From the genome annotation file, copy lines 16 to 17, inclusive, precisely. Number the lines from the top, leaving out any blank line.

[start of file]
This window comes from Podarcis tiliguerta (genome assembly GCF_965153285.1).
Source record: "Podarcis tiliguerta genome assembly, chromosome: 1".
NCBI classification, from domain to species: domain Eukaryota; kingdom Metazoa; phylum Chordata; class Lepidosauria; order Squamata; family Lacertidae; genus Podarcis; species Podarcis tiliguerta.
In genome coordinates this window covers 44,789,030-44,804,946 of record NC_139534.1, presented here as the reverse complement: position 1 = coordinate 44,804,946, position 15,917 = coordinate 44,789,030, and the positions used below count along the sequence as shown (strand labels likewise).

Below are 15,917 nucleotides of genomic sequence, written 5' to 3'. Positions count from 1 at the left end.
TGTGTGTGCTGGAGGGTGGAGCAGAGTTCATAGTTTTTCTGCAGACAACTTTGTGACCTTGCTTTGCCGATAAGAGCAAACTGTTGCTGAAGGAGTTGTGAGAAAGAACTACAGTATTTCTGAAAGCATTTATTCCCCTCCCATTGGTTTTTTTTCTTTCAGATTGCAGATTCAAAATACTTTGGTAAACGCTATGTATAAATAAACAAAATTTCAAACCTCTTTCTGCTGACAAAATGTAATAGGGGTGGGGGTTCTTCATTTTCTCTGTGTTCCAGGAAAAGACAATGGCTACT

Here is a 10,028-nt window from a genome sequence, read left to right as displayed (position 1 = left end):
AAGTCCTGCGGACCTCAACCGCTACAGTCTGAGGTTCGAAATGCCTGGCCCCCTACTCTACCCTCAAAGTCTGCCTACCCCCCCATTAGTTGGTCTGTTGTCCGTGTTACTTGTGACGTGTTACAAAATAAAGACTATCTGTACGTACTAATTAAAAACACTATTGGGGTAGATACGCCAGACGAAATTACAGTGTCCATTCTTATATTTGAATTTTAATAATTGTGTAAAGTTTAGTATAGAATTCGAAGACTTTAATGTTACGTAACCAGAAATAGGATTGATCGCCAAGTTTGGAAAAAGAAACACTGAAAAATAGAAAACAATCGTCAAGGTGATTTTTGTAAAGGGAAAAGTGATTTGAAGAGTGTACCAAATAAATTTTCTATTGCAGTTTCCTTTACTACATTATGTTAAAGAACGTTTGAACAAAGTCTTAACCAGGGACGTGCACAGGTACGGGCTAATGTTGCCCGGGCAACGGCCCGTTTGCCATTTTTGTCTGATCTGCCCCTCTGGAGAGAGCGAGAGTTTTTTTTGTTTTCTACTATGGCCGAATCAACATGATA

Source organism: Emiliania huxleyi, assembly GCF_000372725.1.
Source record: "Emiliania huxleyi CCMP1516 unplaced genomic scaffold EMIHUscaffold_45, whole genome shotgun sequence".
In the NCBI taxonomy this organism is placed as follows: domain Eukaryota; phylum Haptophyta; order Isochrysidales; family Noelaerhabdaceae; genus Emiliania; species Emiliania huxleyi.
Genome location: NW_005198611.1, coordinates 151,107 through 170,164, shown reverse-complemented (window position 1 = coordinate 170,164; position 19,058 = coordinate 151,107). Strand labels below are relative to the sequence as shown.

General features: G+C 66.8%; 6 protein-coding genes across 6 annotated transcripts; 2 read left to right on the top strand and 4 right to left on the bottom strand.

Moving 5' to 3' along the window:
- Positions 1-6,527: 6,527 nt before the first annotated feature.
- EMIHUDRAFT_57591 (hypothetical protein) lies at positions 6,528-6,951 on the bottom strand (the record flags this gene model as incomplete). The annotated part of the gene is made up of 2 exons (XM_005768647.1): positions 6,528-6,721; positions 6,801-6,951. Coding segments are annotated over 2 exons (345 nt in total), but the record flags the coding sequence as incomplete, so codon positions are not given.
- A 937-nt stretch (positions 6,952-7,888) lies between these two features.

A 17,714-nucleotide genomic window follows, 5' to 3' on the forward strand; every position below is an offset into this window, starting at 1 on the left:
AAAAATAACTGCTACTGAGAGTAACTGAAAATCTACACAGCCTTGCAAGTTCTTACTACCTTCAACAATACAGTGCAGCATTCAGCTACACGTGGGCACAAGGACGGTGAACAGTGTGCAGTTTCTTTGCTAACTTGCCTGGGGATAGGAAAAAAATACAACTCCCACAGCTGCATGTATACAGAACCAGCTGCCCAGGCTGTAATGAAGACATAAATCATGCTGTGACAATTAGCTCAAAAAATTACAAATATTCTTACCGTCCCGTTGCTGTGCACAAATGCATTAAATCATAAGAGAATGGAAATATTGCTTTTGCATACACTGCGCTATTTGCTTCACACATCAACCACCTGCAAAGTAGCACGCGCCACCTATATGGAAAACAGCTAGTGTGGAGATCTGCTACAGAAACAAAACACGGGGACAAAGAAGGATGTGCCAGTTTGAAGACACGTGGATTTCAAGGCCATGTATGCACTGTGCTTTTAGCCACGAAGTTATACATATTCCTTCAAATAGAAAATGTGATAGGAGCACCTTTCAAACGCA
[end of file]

- EMIHUDRAFT_57591 (hypothetical protein) lies at positions 6,528-6,951 on the bottom strand (the record flags this gene model as incomplete). The annotated part of the gene is made up of 2 exons (XM_005768647.1): positions 6,528-6,721; positions 6,801-6,951. Coding segments are annotated over 2 exons (345 nt in total), but the record flags the coding sequence as incomplete, so codon positions are not given.
- A 937-nt stretch (positions 6,952-7,888) lies between these two features.